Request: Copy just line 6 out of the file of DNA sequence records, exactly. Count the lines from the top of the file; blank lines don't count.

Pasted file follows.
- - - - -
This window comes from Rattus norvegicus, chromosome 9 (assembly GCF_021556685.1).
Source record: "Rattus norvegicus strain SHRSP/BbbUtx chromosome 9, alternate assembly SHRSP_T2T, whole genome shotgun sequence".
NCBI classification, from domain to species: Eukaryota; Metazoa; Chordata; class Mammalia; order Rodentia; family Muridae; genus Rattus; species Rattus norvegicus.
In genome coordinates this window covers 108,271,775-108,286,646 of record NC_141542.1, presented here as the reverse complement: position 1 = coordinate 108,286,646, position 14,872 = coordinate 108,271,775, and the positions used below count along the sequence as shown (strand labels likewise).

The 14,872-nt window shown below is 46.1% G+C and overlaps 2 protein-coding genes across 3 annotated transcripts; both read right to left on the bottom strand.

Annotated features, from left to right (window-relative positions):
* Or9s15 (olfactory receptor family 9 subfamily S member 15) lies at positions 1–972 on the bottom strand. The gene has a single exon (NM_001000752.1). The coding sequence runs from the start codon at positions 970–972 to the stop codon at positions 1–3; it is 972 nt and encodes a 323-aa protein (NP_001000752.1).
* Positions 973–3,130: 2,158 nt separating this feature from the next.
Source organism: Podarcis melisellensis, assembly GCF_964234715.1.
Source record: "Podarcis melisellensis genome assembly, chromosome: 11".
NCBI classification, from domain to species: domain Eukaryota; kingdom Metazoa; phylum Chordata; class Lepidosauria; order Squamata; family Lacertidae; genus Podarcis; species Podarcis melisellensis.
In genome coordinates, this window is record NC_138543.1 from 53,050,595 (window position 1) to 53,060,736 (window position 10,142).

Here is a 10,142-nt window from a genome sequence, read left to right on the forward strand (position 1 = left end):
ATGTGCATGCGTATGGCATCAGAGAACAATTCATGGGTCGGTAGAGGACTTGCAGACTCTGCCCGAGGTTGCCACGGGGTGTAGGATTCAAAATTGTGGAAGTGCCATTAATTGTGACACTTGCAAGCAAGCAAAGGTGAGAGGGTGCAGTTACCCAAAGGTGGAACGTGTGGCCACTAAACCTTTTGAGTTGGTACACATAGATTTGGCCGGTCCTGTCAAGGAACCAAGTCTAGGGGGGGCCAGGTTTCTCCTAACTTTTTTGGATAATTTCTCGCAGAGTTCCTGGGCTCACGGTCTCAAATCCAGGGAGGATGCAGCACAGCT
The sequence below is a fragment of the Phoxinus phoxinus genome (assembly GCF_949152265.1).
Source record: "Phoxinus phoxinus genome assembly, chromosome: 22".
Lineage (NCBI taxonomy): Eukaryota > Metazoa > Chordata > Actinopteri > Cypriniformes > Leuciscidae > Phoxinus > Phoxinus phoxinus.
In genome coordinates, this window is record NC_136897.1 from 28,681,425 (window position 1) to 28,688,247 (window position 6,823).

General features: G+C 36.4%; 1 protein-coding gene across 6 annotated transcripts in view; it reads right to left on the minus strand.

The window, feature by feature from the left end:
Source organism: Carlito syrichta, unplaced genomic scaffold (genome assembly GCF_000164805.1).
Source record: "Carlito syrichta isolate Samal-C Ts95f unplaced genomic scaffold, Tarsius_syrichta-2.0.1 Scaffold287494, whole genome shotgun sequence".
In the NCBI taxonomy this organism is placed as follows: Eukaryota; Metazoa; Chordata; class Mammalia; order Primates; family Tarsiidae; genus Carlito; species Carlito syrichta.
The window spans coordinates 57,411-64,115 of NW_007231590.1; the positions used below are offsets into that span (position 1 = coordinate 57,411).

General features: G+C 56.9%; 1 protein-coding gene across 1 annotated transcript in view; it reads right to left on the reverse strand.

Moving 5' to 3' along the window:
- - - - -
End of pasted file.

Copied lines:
Annotated features, from left to right (window-relative positions):